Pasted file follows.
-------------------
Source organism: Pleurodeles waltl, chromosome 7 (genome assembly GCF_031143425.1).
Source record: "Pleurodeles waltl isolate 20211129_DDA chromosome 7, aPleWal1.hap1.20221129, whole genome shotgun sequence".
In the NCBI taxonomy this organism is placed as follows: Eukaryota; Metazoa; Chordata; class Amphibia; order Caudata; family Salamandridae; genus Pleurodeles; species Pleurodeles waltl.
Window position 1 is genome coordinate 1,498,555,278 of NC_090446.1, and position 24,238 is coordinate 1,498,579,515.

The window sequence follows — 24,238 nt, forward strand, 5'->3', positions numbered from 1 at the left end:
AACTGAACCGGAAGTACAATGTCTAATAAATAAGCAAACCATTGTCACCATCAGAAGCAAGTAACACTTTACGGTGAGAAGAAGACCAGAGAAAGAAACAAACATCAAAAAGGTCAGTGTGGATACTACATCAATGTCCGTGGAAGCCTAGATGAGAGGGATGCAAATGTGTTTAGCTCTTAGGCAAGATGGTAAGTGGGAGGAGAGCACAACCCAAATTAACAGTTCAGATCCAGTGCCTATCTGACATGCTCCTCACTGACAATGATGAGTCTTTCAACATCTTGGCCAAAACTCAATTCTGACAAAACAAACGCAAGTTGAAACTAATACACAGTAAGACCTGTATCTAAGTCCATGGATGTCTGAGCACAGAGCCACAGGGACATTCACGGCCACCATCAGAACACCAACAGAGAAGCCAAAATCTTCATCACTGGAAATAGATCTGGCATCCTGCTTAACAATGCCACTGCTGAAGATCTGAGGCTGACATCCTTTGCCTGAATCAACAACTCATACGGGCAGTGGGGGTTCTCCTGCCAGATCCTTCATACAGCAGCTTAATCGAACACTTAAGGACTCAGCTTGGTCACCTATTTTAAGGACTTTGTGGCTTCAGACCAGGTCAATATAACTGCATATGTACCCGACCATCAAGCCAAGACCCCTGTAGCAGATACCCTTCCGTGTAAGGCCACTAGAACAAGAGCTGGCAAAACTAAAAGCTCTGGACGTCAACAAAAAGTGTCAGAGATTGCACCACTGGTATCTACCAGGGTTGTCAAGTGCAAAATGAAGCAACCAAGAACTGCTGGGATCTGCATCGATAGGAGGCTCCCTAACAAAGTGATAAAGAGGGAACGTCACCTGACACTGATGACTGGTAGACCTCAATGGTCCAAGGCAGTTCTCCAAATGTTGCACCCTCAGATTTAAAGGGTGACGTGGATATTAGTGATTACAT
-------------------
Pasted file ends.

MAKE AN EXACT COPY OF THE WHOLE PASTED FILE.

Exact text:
Source organism: Pleurodeles waltl, chromosome 7 (genome assembly GCF_031143425.1).
Source record: "Pleurodeles waltl isolate 20211129_DDA chromosome 7, aPleWal1.hap1.20221129, whole genome shotgun sequence".
In the NCBI taxonomy this organism is placed as follows: Eukaryota; Metazoa; Chordata; class Amphibia; order Caudata; family Salamandridae; genus Pleurodeles; species Pleurodeles waltl.
Window position 1 is genome coordinate 1,498,555,278 of NC_090446.1, and position 24,238 is coordinate 1,498,579,515.

The window sequence follows — 24,238 nt, forward strand, 5'->3', positions numbered from 1 at the left end:
AACTGAACCGGAAGTACAATGTCTAATAAATAAGCAAACCATTGTCACCATCAGAAGCAAGTAACACTTTACGGTGAGAAGAAGACCAGAGAAAGAAACAAACATCAAAAAGGTCAGTGTGGATACTACATCAATGTCCGTGGAAGCCTAGATGAGAGGGATGCAAATGTGTTTAGCTCTTAGGCAAGATGGTAAGTGGGAGGAGAGCACAACCCAAATTAACAGTTCAGATCCAGTGCCTATCTGACATGCTCCTCACTGACAATGATGAGTCTTTCAACATCTTGGCCAAAACTCAATTCTGACAAAACAAACGCAAGTTGAAACTAATACACAGTAAGACCTGTATCTAAGTCCATGGATGTCTGAGCACAGAGCCACAGGGACATTCACGGCCACCATCAGAACACCAACAGAGAAGCCAAAATCTTCATCACTGGAAATAGATCTGGCATCCTGCTTAACAATGCCACTGCTGAAGATCTGAGGCTGACATCCTTTGCCTGAATCAACAACTCATACGGGCAGTGGGGGTTCTCCTGCCAGATCCTTCATACAGCAGCTTAATCGAACACTTAAGGACTCAGCTTGGTCACCTATTTTAAGGACTTTGTGGCTTCAGACCAGGTCAATATAACTGCATATGTACCCGACCATCAAGCCAAGACCCCTGTAGCAGATACCCTTCCGTGTAAGGCCACTAGAACAAGAGCTGGCAAAACTAAAAGCTCTGGACGTCAACAAAAAGTGTCAGAGATTGCACCACTGGTATCTACCAGGGTTGTCAAGTGCAAAATGAAGCAACCAAGAACTGCTGGGATCTGCATCGATAGGAGGCTCCCTAACAAAGTGATAAAGAGGGAACGTCACCTGACACTGATGACTGGTAGACCTCAATGGTCCAAGGCAGTTCTCCAAATGTTGCACCCTCAGATTTAAAGGGTGACGTGGATATTAGTGATTACAT